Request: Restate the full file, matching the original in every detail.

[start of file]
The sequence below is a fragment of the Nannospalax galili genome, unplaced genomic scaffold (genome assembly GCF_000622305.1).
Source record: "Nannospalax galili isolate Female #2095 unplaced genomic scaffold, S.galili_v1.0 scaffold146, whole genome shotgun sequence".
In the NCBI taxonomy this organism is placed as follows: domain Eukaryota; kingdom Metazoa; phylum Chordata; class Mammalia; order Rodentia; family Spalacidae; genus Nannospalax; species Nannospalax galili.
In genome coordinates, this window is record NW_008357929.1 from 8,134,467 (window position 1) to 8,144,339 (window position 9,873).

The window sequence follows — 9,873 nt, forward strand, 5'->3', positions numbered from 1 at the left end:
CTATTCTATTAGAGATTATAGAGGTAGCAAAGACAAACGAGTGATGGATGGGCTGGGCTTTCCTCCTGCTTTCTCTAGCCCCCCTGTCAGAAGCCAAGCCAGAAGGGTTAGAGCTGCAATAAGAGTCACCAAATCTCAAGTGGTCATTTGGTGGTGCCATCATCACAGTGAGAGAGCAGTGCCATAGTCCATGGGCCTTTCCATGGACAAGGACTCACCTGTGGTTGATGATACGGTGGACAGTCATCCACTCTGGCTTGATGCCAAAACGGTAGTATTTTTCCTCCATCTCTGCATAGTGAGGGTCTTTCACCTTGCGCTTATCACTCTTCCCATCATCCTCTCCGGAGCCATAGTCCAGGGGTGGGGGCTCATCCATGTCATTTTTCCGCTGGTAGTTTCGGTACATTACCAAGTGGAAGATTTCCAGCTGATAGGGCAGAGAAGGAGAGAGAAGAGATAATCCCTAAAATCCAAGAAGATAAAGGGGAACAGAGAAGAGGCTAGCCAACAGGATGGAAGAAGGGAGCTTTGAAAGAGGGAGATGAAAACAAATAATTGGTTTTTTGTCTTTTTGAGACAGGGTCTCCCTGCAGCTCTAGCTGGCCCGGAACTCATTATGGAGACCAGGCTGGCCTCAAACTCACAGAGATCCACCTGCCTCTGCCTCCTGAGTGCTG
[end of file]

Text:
The sequence below is a fragment of the Nannospalax galili genome, unplaced genomic scaffold (genome assembly GCF_000622305.1).
Source record: "Nannospalax galili isolate Female #2095 unplaced genomic scaffold, S.galili_v1.0 scaffold146, whole genome shotgun sequence".
In the NCBI taxonomy this organism is placed as follows: domain Eukaryota; kingdom Metazoa; phylum Chordata; class Mammalia; order Rodentia; family Spalacidae; genus Nannospalax; species Nannospalax galili.
In genome coordinates, this window is record NW_008357929.1 from 8,134,467 (window position 1) to 8,144,339 (window position 9,873).

The window sequence follows — 9,873 nt, forward strand, 5'->3', positions numbered from 1 at the left end:
CTATTCTATTAGAGATTATAGAGGTAGCAAAGACAAACGAGTGATGGATGGGCTGGGCTTTCCTCCTGCTTTCTCTAGCCCCCCTGTCAGAAGCCAAGCCAGAAGGGTTAGAGCTGCAATAAGAGTCACCAAATCTCAAGTGGTCATTTGGTGGTGCCATCATCACAGTGAGAGAGCAGTGCCATAGTCCATGGGCCTTTCCATGGACAAGGACTCACCTGTGGTTGATGATACGGTGGACAGTCATCCACTCTGGCTTGATGCCAAAACGGTAGTATTTTTCCTCCATCTCTGCATAGTGAGGGTCTTTCACCTTGCGCTTATCACTCTTCCCATCATCCTCTCCGGAGCCATAGTCCAGGGGTGGGGGCTCATCCATGTCATTTTTCCGCTGGTAGTTTCGGTACATTACCAAGTGGAAGATTTCCAGCTGATAGGGCAGAGAAGGAGAGAGAAGAGATAATCCCTAAAATCCAAGAAGATAAAGGGGAACAGAGAAGAGGCTAGCCAACAGGATGGAAGAAGGGAGCTTTGAAAGAGGGAGATGAAAACAAATAATTGGTTTTTTGTCTTTTTGAGACAGGGTCTCCCTGCAGCTCTAGCTGGCCCGGAACTCATTATGGAGACCAGGCTGGCCTCAAACTCACAGAGATCCACCTGCCTCTGCCTCCTGAGTGCTG